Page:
Nope. The Linux kernel has support for measuring each binary run or each module loaded and extending PCRs accordingly. This makes it possible to ensure that the running binaries haven't been modified on disk. There's not a lot of distribution infrastructure for setting this up, but in theory a distribution could deploy an entirely signed userspace and allow the user to opt into only executing correctly signed binaries. Things get more interesting when you add interpreted scripts to the mix, so there's still plenty of work to do there.

So what can I actually use a TPM for?

Drive encryption is probably the best example (Bitlocker does it on Windows, and there's a LUKS-based implementation for Linux here) - while in theory you could do things like use your TPM as a factor in two-factor authentication or tie your GPG key to it, there's not a lot of existing infrastructure for handling all of that. For the majority of people, the most useful feature of the TPM is probably the random number generator. rngd has support for pulling numbers out of it and stashing them in /dev/random, and it's probably worth doing that unless you have an Ivy Bridge or other CPU with an RNG.

Things get more interesting in more niche cases. Corporations can bind VPN keys to corporate machines, making it possible to impose varying security policies. Intel use the TPM as part of their anti-theft technology on education-oriented devices like the Classmate. And in the cloud, projects like Trusted Computing Pools use remote attestation to verify that compute nodes are in a known good state before scheduling jobs on them.

Is there a threat to freedom?

At the moment, probably not. The lack of any workable general purpose remote attestation makes it difficult for anyone to impose TPM-based restrictions on users, and any local code is obviously under the user's control - got a program that wants to read the PCR state before letting you do something? LD_PRELOAD something that gives it the desired response, or hack it so it ignores failure. It's just far too easy to circumvent.

Summary?

TPMs are useful for some very domain-specific applications, drive encryption and random number generation. The current state of technology doesn't make them useful for practical limitations of end-user freedom.

[1] Ranging from 8-bit things that are better suited to driving washing machines, up to full ARM cores
[2] "Low Pin Count", basically ISA without the slots.
[3] Loading a key and decrypting a 5 byte payload takes 1.5 seconds on my laptop's TPM.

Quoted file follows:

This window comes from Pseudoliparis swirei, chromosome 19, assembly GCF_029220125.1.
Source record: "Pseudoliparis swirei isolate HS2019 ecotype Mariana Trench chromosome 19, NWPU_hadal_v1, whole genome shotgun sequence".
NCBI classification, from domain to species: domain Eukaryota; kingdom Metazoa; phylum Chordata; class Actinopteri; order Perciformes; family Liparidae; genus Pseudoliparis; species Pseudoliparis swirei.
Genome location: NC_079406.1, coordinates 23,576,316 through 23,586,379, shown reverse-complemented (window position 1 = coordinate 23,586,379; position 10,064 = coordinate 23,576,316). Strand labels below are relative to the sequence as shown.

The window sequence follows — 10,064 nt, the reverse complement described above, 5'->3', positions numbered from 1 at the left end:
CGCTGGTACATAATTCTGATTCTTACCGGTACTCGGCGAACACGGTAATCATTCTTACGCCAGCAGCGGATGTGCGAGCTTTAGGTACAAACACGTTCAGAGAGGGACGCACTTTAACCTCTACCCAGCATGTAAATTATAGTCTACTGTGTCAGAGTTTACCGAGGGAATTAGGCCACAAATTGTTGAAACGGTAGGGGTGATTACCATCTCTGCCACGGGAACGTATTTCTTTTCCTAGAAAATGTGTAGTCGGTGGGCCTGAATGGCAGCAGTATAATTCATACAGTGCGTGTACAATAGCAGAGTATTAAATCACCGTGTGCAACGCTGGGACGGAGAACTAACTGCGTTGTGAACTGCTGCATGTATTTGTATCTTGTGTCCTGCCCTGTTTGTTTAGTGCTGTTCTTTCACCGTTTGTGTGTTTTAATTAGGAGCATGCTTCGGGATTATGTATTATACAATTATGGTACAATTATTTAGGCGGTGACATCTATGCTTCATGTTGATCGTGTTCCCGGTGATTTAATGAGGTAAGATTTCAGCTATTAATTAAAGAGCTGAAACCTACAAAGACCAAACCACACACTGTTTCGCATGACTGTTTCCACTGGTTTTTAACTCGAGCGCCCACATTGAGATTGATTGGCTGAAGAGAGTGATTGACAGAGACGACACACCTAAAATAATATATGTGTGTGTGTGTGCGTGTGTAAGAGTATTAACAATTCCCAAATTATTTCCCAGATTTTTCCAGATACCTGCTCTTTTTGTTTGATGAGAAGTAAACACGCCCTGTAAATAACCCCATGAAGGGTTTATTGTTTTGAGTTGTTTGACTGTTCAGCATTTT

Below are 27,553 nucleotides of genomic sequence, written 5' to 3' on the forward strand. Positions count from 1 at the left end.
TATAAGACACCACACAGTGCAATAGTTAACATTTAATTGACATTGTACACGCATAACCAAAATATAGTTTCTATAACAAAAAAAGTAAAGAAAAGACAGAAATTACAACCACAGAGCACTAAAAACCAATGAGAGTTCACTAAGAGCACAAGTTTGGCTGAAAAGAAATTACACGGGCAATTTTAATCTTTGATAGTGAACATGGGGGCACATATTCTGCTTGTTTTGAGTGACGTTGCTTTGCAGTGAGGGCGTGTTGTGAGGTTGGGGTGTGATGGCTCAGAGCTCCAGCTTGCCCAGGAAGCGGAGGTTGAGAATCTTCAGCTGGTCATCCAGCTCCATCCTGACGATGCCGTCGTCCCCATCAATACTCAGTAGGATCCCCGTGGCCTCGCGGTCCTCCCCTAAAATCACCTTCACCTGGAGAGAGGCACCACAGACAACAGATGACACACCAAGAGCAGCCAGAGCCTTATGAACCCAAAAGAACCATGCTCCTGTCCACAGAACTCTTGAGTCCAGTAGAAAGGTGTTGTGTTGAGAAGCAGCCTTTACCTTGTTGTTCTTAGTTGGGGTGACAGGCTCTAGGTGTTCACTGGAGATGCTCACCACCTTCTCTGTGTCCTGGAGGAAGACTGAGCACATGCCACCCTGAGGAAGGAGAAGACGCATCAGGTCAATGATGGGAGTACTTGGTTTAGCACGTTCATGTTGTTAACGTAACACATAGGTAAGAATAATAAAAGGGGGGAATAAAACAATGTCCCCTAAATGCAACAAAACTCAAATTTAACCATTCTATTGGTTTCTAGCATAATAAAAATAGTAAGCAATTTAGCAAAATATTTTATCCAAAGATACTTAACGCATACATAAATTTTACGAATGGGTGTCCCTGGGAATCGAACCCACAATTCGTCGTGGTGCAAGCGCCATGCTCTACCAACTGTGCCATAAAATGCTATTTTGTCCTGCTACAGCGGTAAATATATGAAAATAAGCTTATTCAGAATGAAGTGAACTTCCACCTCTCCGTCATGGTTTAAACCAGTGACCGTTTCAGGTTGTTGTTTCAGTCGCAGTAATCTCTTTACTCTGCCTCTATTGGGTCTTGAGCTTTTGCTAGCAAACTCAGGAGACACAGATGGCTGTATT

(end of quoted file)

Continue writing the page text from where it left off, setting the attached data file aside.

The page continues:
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Syndicated 2013-05-07 17:18:31 from Matthew Garrett

Update on leaked UEFI signing keys - probably no significant risk

According to the update here, the signing keys are supposed to be replaced by the hardware vendor. If vendors do that, this ends up being uninteresting from a security perspective - you could generate a signed image, but nothing would trust it. It should be easy enough to verify, though. Just download a firmware image from someone using AMI firmware, pull apart the capsule file, decompress everything and check whether the leaked public key is present in the binaries.

The real risk here is that even if most vendors have replaced that key, some may not have done. There's certainly an argument that shipping test keys at all increases the probability that a vendor will accidentally end up using those rather than generating their own, and it's difficult to rule out the possibility that that's happened.

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Syndicated 2013-04-05 23:21:05 from Matthew Garrett

Leaked UEFI signing keys

A hardware vendor apparently had a copy of an AMI private key on a public FTP site. This is concerning, but it's not immediately obvious how dangerous this is for a few reasons. The first is that this is apparently the firmware signing key, not any of the Secure Boot keys. That means it can't be used to sign a UEFI executable or bootloader, so can't be used to sidestep Secure Boot directly. The second is that it's AMI's key, not a board vendor - we don't (yet) know if this key is used to sign any actual shipping firmware images, or whether it's effectively a reference key. And, thirdly, the code apparently dates from early 2012 - even if it was an actual signing key, it may have been replaced before any firmware based on this code shipped.

But there's still the worst case scenario that this key is used to sign most (or all) AMI-based vendor firmware. Can this be used to subvert Secure Boot? Plausibly. The attack would involve producing a new, signed firmware image with Secure Boot either disabled or with an additional key installed, and then to reflash that firmware. Firmware images are very board-specific, so unless you're engaging in a very targeted attack you either need a large repository of firmware for every board you want to attack, or you need to perform in-place modification.